Between the Mouth and the Stinger — A Thousand Threads by Steve Orlen

Because of his steadiness and clarity of thought, Orlen can declare with conviction what would, in a lesser poet’s hands, sound like sophomoric relativism:

[…] Nothing that happens gets erased.
Someone is stopped in a déjà vu and marks the spot. There are names
Carved into trees. We stop to decipher them for a few moments,
And walk away feeling thoughtful, not sure why.

— “Ninth Avenue,” p. 5

In moments like these, Orlen balances a keen ability to observe with a willingness to accept. Paradoxically, Orlen often seems jaded though his work doesn’t suffer because of it, and he even somehow manages to maintain a sense of wonder despite or perhaps because of it. Though his declarations are surprisingly direct, Orlen never indulges his reader with unrestrained ecstasy and he never becomes the egotistical writer marveling at his own genius. Orlen is more interested in the world than he is in his own cleverness.

…this quality of partialness makes Orlen’s world feel very human and contemporary. Though he rarely outright praises the ordinary and the commonplace… it is however the ordinary and the commonplace that intrigue him the most in both their ugliness and abundance.

Unlike the speaker of Orlen’s poems, many of the people that populate his world are full of self-pity and loathing — the woman pictured on the cover captures the emotional state of these characters wonderfully — yet Orlen does not pity or hate them. They are not, in that sense, pitiful. This cast of characters — including a pair of leather boots that is “humiliated in war and redeemed by work” (p. 7) and a waitress who is propositioned by a Frenchman and who “will profit from his ignorance and from her own” (p. 28) — catch glimpses of redemption and truths slightly bigger than themselves, but they are never fully redeemed.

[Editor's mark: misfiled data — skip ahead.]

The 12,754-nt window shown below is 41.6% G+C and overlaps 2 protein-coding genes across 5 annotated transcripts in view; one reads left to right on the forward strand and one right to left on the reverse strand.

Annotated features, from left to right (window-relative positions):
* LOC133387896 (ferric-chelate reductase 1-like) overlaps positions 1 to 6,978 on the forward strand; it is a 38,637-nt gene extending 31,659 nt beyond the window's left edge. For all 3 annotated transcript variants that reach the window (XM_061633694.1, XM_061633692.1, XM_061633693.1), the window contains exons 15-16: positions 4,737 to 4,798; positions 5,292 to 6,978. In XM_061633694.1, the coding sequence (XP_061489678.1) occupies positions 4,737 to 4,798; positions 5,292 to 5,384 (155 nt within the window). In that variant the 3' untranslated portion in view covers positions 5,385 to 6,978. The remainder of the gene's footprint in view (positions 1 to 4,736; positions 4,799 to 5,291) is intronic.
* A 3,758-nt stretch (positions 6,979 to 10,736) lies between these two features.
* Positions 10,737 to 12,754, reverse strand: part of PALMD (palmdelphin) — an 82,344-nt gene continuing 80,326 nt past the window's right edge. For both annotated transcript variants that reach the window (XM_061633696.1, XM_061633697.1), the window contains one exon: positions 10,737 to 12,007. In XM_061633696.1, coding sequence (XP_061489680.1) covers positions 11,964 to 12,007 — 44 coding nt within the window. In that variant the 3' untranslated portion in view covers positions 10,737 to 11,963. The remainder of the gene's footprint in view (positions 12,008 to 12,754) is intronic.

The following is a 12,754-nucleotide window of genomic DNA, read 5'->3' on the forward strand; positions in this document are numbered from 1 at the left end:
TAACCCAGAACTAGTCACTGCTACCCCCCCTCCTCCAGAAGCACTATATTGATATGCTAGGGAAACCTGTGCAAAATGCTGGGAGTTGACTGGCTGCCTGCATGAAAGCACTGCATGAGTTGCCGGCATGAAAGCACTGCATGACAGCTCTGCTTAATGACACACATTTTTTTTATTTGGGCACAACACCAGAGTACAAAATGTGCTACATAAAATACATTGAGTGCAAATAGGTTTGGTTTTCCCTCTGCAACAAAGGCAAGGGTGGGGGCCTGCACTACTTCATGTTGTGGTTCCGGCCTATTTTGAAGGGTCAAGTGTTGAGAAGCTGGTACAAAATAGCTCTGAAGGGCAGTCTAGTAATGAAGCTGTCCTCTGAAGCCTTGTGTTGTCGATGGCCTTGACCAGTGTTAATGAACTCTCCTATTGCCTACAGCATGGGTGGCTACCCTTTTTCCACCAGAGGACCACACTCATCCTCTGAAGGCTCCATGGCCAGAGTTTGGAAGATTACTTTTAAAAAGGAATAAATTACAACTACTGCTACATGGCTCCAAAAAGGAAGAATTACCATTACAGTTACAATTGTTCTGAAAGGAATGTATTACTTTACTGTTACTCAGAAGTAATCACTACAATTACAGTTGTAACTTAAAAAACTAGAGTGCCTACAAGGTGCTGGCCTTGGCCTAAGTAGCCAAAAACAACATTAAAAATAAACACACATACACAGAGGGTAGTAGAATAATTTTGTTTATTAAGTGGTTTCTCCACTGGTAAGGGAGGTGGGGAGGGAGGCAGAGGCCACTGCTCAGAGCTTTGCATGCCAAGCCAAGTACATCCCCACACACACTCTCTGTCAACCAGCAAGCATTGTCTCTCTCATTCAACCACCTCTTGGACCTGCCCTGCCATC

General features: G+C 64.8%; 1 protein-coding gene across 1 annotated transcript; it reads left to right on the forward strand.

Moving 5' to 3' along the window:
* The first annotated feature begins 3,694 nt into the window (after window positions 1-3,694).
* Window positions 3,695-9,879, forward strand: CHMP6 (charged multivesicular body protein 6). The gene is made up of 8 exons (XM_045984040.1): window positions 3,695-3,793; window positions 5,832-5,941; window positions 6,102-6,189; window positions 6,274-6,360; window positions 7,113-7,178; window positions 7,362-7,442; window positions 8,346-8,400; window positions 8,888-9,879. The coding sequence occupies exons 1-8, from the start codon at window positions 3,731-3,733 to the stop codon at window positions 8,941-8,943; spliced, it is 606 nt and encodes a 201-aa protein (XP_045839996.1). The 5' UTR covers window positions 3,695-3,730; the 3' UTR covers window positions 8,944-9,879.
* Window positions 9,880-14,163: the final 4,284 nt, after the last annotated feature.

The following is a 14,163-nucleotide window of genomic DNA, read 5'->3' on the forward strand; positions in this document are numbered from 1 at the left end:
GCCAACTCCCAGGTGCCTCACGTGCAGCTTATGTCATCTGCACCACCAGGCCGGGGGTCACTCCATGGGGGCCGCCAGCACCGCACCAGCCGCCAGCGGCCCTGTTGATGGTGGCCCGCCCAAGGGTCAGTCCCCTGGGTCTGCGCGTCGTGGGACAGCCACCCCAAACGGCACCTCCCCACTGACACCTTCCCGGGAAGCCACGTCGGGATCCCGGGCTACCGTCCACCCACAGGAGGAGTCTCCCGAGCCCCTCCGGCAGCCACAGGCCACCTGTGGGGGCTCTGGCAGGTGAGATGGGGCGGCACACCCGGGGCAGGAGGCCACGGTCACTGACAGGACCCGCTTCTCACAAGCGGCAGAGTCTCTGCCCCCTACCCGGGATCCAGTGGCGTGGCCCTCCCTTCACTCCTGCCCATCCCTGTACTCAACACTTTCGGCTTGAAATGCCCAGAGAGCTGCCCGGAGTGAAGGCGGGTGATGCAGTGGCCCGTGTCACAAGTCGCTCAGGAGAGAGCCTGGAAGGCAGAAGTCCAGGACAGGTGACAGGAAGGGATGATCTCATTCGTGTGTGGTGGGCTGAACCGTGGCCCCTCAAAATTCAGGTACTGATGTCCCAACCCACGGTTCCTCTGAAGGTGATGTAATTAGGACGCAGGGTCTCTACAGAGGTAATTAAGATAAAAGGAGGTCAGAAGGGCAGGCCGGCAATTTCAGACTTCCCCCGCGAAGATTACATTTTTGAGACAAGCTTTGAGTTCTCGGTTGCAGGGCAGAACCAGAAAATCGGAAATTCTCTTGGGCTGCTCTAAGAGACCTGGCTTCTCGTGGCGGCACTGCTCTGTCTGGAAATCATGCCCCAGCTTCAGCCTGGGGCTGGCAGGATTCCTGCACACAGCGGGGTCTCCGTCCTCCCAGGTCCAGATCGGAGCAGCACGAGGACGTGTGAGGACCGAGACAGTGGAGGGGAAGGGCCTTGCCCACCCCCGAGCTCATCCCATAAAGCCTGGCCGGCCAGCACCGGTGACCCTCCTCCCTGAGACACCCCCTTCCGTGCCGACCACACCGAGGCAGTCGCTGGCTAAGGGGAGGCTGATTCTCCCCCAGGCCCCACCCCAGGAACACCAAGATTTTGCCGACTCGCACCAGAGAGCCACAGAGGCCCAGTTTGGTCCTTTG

Of course, this quality of partialness makes Orlen’s world feel very human and contemporary. Though he rarely outright praises the ordinary and the commonplace — it would be difficult to imagine Orlen turning “the dark work of the deepest cells […] to praise” as A.R. Ammons put it in “City Limits” — it is however the ordinary and the commonplace that intrigue him the most in both their ugliness and abundance. Because of this, many readers will recognize themselves in Orlen’s work and perhaps even feel as though they could be included in it, both humiliated and adored.

As with all chapbooks published by established poets, A Thousand Threads feels incomplete — a stepping-stone to something larger. As such, this last collection leaves us wanting more of his work and wondering where he was headed with it. Some poems, like “The Stendhal Syndrome: Vence, France” (p. 13) feel unpolished. There is even an occasional piece, such as “The Marriage of Echo and Narcissus” (p. 11), that explore familiar themes in ways that are fun but not particularly fresh. Still, with Orlen’s passing, we have lost a unique and important voice in American poetry, and A Thousand Threads is as fine a testament as any to his greatness.

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